1. Checking your score hurts it

People using laptop and CREDIT SCORE concept on screen
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Keeping an eye on changes in your score or report can help you detect errors, keep track of your spending habits and figure out how to improve your credit — but few Canadians are taking advantage of this.

In fact, 57% of Canadians have never checked their credit score and 40% say they don’t want or need to know what it is, according to a 2016 Ipsos survey for Capital One.

The fact of the matter

Checking your credit score or report counts as a “soft inquiry” — which means that it won’t affect your score.

You can check it for free. It is a good idea to monitor your credit score and track your bills regularly to avoid missing any upcoming payments which could mean paying late fees and more interest.

However, when you apply for a loan or a new credit card, a lender will want to check out your credit score to determine whether you’re a reliable borrower. This particular check counts as a “hard inquiry” and will dent your score by a few points, temporarily.

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2. You only have one score

Personal social credit score for each person
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Contrary to popular belief, you have more than one score and it could waver slightly depending on which credit bureau is providing the information.

When you apply for a credit card or a loan and lenders check your credit score, they could be pulling up any one of your scores. You have no way of knowing which, but checking more than one can give you a better picture of your creditworthiness.

The fact of the matter

The two national credit reporting agencies are Equifax and TransUnion. Typical credit scores range from 300 to 900 and credit bureaus generally consider the same factors — like payment history, utilization rate and how long you’ve had credit for — to determine your score.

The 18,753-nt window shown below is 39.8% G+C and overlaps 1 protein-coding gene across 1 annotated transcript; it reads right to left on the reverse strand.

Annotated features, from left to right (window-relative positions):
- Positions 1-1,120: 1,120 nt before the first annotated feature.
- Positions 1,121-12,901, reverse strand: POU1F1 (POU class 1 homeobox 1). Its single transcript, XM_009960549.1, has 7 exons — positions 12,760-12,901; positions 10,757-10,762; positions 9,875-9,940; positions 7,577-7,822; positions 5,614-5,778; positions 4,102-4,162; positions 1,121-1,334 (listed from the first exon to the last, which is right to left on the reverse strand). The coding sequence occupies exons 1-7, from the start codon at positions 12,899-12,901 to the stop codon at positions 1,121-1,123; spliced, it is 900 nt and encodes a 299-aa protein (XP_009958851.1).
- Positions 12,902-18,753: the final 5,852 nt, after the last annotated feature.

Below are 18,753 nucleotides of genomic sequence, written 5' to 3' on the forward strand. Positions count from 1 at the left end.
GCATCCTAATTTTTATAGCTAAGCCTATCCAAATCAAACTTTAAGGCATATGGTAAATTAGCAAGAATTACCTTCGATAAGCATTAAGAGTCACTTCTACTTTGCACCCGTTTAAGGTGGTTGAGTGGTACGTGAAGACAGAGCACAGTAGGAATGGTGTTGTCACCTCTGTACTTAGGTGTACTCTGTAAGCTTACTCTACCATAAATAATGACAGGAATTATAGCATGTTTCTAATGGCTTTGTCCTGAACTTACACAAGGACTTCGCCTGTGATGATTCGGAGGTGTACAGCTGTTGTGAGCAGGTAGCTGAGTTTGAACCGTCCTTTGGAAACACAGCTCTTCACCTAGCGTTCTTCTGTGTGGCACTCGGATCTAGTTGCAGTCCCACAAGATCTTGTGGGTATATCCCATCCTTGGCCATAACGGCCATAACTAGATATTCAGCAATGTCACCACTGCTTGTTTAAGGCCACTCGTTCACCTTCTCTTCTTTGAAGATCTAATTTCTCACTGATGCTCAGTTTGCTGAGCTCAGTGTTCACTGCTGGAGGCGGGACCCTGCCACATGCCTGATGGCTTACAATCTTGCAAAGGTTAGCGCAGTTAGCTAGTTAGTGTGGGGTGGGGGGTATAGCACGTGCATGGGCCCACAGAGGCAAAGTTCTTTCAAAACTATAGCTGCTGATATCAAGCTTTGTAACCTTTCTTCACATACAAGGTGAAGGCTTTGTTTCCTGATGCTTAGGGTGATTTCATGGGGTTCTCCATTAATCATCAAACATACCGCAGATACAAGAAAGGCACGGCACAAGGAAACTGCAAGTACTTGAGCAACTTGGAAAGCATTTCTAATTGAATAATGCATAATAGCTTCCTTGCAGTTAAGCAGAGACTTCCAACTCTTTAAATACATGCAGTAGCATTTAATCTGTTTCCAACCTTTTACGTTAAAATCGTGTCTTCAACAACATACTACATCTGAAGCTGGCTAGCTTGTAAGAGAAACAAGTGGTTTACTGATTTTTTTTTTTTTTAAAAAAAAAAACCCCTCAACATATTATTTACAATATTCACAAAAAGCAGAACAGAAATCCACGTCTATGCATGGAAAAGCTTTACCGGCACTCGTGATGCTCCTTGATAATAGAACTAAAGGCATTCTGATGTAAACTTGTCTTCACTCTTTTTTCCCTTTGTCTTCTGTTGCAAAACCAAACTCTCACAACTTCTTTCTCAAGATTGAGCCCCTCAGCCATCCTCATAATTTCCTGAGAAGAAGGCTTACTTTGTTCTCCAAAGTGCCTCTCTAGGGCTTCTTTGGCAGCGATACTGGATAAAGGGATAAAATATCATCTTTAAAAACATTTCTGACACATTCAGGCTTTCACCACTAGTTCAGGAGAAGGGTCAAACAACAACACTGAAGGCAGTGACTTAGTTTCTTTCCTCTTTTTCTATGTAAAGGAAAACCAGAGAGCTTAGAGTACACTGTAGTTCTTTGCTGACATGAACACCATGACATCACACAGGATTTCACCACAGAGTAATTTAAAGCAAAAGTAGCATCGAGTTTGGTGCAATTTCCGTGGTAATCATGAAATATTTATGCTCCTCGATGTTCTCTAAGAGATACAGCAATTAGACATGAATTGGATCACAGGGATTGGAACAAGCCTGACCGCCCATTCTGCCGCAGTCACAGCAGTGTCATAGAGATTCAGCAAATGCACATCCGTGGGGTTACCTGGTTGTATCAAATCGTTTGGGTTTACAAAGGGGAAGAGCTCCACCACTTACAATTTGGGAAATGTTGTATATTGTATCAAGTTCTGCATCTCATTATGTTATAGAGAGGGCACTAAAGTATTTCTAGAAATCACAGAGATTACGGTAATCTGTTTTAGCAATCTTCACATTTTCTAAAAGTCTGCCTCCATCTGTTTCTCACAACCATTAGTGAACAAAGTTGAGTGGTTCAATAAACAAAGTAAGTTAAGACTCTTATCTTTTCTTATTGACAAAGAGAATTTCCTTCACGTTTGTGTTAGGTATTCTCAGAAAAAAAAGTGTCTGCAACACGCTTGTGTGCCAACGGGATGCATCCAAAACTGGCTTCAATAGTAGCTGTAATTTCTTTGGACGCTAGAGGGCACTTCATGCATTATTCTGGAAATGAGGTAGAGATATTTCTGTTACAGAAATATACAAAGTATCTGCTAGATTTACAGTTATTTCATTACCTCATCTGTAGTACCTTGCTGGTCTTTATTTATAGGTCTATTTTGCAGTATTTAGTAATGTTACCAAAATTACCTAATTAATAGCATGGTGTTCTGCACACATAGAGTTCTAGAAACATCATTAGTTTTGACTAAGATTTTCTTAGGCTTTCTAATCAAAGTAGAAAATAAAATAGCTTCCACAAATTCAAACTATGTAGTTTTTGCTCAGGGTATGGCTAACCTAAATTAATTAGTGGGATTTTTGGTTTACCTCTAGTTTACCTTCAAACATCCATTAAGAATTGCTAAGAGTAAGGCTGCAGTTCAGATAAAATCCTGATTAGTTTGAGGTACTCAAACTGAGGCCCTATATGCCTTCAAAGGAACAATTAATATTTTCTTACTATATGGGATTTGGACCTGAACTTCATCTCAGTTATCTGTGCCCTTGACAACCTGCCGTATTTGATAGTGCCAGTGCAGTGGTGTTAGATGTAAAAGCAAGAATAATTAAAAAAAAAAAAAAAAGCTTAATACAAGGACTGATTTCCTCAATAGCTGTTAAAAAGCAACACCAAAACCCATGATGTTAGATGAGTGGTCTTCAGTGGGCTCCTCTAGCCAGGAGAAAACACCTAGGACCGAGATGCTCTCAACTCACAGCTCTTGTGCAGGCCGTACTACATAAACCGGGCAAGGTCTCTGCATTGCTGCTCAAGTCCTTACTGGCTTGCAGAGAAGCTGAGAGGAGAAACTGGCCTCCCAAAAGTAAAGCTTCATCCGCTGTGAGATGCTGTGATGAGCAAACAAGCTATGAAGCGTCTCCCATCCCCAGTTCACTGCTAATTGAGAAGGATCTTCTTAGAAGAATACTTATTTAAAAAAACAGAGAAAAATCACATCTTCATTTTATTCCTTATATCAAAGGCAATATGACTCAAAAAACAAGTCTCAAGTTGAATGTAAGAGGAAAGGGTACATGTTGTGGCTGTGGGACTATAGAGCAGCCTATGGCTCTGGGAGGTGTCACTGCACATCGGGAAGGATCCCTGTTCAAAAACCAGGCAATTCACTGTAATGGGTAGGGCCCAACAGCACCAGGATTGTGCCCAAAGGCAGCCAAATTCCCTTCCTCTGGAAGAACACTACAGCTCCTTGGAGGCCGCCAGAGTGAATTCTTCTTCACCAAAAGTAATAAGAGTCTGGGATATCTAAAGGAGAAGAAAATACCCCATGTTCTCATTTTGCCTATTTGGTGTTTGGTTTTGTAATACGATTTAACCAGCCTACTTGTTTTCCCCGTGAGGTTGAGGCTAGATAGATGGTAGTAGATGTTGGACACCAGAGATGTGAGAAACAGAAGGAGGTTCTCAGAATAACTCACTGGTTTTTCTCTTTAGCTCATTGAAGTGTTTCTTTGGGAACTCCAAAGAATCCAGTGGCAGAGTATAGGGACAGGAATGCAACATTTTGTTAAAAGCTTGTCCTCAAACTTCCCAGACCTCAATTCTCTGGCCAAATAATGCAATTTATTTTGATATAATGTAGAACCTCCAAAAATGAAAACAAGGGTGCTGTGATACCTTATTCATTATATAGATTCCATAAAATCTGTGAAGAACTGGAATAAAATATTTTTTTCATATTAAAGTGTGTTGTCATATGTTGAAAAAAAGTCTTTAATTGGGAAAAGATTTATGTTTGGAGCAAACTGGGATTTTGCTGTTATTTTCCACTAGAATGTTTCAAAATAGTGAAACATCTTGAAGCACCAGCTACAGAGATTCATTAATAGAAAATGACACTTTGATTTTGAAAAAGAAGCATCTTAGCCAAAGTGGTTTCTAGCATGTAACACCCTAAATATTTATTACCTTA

However, agencies may use different scoring models and could receive different information when they evaluate your credit.

Your credit card issuer, for example, might use a different model from a free online service.

3. The higher your pay, the higher your score

Happy millennial african American businesswoman shake hand greeting or get acquainted with male colleague, smiling biracial woman employee handshake man partner, closing deal at negotiations
fizkes / Shutterstock

Some people believe a wage increase can directly affect their credit scores — after all, a higher income makes you more attractive as a borrower and you’ll have more funds to pay off your debts.

But, is your income actually included in your credit report, and does it impact your score?

The fact of the matter

The answer is no, your income isn’t included on your credit report, nor is it factored into your credit score. And even if the money’s rolling in, you still want to avoid accruing more credit card debt than you need to — that will affect your score, and not in a good way.

That said, if you’re more financially stable and have been able to pay your bills on time in full without adding up on interest and debt, then yes, you’re more likely to have a better credit score.

And lenders will assess your credit score and your income and employment status when you apply for credit products. A good credit score and a steady income are both key to obtaining lower rates on cards and loans.

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4. Carrying a balance on your credit card improves your score

Hands holding plastic credit card and using laptop. Online shopping concept. Toned picture
Yulia Grigoryeva / Shutterstock

The average credit card balance for Canadians was $3,661 in the fourth quarter of 2020, according to TransUnion. The Bank of Canada also says 30% of consumers don’t pay their cards in full each month.

Carrying a balance on your credit card ensures that you rack up on interest and owe more money than if you made your payments in full — does that impact your score?

The fact of the matter

With typical credit card interest rates around 20%, paying your monthly bills in full and on time is the best way to maintain a good credit score and potentially save thousands. The general rule of thumb is to keep your credit utilization rate below 30% across all your accounts if you can.